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Re: How the VIC Works - Induced DC Current Voltage
« Reply #44 on: March 07, 2015, 20:39:59 pm »
I'm more in favor of the fact that meyer used ionized water and I have a theory that supports it, there are 2 newly formed capacitors: think of a parallel plate capacitor and now you put an opposite charged capacitor between while increasing the capacitors' energy from a free source, this way you can send free energy back to the coils then discharge all capacitors so this effect can take place again, the only downside is that according to research it takes minutes to store the energy in the new capacitors. When I say free I mean from the environment..

If I'm right the surface of the electrode is all that matters.
http://i.imgur.com/ELJgeC5.png

Maybe something like this?  ;D

http://i.imgur.com/WJyQbRW.png

« Last Edit: March 08, 2015, 11:42:40 am by geon »

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Re: How the VIC Works - Induced DC Current Voltage
« Reply #45 on: March 08, 2015, 16:29:09 pm »
I guess that is the idea.. water has a high dielectric value and that means that its a good solvent but as in your picture shows the double layer formed reduces a lot the electric field... its called a shielding effect... the water has the ability to conduct an electric field higher than vacuum meaning that the voltage drop on water should be lower than in the vacuum case... that means the infinite ground should be farther away from source test charge. this is where the zero goes...

If the water gap is high enough you can apply electric fields on both sides while the middle receives no electric field at all,,,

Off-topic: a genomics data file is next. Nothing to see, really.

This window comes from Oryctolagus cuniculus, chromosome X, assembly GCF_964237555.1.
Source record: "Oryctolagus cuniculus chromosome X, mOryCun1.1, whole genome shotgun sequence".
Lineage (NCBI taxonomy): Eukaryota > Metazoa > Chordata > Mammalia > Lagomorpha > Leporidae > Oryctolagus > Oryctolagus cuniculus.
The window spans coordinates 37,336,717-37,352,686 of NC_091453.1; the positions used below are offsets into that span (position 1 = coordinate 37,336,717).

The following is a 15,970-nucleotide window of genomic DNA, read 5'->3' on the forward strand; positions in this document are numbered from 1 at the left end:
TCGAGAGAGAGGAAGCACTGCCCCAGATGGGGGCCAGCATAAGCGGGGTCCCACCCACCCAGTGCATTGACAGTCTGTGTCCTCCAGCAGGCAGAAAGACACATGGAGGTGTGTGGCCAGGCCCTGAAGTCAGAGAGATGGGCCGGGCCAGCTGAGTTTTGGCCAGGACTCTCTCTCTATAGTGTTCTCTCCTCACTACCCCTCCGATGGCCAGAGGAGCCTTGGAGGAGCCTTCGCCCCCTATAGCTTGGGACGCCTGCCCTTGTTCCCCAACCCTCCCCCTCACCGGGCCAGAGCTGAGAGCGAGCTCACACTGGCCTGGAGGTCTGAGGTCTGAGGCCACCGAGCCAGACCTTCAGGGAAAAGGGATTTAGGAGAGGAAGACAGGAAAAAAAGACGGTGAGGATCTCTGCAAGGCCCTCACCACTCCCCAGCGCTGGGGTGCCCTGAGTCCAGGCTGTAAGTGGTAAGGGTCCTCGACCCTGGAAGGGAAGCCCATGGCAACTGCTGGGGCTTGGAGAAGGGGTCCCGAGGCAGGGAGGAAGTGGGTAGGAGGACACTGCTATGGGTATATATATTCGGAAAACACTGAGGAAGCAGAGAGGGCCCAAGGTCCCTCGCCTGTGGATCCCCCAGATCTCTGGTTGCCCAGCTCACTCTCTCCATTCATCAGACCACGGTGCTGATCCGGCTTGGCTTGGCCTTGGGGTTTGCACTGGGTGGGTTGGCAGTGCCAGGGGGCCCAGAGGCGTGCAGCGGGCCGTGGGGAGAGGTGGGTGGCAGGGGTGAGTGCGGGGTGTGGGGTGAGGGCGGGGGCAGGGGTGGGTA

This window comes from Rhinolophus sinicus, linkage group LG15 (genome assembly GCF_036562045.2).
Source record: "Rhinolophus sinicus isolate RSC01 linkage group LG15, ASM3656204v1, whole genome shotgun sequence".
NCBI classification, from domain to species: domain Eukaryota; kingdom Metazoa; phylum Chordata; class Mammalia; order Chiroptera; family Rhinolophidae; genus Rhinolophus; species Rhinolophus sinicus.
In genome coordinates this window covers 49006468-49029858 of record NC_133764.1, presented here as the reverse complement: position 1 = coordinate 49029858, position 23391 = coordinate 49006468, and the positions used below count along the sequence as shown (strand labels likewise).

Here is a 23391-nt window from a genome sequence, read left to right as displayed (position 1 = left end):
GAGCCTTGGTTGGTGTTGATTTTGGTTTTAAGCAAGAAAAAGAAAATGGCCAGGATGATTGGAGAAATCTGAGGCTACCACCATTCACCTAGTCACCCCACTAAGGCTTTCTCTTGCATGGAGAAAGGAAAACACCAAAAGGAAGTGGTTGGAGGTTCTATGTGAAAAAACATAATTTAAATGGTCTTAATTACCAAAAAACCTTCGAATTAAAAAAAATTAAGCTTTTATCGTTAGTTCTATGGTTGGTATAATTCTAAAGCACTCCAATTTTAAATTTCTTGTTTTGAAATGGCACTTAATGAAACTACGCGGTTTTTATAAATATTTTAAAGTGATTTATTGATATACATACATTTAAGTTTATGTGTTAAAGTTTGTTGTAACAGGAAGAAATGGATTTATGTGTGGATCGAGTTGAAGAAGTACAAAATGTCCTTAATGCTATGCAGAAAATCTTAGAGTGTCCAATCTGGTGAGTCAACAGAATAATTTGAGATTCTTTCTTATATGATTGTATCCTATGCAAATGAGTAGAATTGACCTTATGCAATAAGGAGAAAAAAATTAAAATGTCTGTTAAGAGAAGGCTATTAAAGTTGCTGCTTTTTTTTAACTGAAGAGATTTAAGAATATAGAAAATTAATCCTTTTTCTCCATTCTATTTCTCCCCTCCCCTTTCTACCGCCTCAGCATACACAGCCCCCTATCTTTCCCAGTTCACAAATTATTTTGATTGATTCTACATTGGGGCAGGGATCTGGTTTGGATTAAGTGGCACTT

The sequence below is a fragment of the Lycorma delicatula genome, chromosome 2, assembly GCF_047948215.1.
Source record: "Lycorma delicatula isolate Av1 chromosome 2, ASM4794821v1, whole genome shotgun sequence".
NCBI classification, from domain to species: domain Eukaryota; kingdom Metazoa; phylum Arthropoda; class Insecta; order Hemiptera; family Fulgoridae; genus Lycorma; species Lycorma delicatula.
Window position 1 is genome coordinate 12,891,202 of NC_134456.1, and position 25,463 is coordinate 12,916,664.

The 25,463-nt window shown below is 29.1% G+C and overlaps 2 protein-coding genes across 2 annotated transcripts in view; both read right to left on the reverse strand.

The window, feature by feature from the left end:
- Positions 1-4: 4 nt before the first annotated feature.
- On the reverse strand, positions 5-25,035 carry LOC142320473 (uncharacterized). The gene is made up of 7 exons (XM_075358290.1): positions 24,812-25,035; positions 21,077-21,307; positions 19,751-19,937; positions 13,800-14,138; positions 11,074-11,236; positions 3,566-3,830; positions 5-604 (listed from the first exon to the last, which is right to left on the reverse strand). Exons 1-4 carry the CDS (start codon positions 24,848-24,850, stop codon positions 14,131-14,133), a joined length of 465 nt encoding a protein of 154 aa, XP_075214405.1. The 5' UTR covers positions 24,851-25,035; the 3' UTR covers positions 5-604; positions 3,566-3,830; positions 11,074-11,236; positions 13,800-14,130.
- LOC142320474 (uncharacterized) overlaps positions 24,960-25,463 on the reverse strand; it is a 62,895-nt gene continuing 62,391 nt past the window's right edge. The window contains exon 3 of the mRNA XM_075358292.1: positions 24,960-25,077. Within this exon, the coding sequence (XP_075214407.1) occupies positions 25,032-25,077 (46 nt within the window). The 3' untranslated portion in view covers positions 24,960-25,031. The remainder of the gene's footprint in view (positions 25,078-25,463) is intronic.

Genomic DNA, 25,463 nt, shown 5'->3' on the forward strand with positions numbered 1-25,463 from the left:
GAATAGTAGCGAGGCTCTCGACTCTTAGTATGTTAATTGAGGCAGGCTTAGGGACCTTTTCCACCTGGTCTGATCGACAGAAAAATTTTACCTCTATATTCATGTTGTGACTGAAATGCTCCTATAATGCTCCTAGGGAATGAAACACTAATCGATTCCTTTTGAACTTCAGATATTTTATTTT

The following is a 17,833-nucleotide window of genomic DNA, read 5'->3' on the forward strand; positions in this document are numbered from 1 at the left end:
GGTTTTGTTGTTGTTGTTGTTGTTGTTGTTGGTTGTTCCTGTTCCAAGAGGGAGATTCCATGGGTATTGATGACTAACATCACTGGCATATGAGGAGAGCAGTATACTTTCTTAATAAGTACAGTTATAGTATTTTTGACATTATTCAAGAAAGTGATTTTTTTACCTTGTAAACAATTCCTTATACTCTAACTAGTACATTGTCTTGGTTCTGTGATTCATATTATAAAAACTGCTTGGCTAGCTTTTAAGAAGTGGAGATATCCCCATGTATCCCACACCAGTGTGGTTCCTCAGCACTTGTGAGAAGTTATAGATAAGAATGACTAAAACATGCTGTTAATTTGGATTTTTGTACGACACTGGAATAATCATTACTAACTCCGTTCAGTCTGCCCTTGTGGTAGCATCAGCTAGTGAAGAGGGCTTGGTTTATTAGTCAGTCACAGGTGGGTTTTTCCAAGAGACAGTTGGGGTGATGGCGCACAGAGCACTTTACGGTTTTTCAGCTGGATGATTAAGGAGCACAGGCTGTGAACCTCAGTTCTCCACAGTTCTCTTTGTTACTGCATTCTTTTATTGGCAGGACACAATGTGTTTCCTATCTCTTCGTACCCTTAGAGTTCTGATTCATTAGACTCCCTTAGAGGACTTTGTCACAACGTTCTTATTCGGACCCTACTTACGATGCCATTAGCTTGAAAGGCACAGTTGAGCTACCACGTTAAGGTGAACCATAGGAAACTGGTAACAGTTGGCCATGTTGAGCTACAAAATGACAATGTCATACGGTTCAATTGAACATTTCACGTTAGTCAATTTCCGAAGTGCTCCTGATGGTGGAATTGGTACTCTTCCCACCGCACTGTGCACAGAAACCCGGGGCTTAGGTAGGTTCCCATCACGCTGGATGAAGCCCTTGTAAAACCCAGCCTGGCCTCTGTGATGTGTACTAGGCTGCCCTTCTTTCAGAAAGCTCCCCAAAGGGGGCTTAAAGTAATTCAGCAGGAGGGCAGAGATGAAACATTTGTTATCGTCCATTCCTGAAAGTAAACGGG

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Re: How the VIC Works - Induced DC Current Voltage
« Reply #46 on: March 08, 2015, 19:50:00 pm »
Water being polar can absorb radiant energy to increase the capacitor gap increasing voltage which in theory if is large enough you can use to increase the voltage really high , it would explain why conditioning the tubes gets you better results except the larger surface area which would also increase current. The electrolyte solution is the ground in this case. Pure water is the dielectric , the electrodes are Metal+ | negative ions and positive ions| Metal- . This double layer effect happens with all electrolysis cells but water and other solvents can rearrange themselves given the circumstances and the electrode surface you can try nafion or to condition your tubes you can try for yourself get a camera with zoom and a container with a window  put dye in ionized water and measure the formed gap. I haven't tested it yet.
« Last Edit: March 08, 2015, 20:25:22 pm by geon »

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Re: How the VIC Works - Induced DC Current Voltage
« Reply #47 on: March 08, 2015, 22:34:29 pm »
I see it like this...

Meyer would not put evidence on the easiest way to get a cell working so he show an asymmetric device which carry its own required logic to be operated...

I think the amp inhibiting coil is a coil used to close the circuit and secure the potentials are sent to the water not lost thru the secondary... if system is open the open lead of the transformer will get all the high voltage while the connected lead very small...

Balance is the way.... if not balanced the amp restriction cannot happen completely.... which happens only when high voltage or correct coefficient of voltage is present.. voltage is according to meyer being applied 90" ahead of current...  this lag comes mainly from the chokes and amp restriction ckt

The resonant charging chokes seems to be keeping the charge on the water during the reversing (here it frequency doubles for real).. The higher is the charge in water the higher is the collapsing voltage...

regarding conditioning i believe is not the case you just need plain clean polished stainless steel lowest area as possible
« Last Edit: March 09, 2015, 00:19:22 am by sebosfato »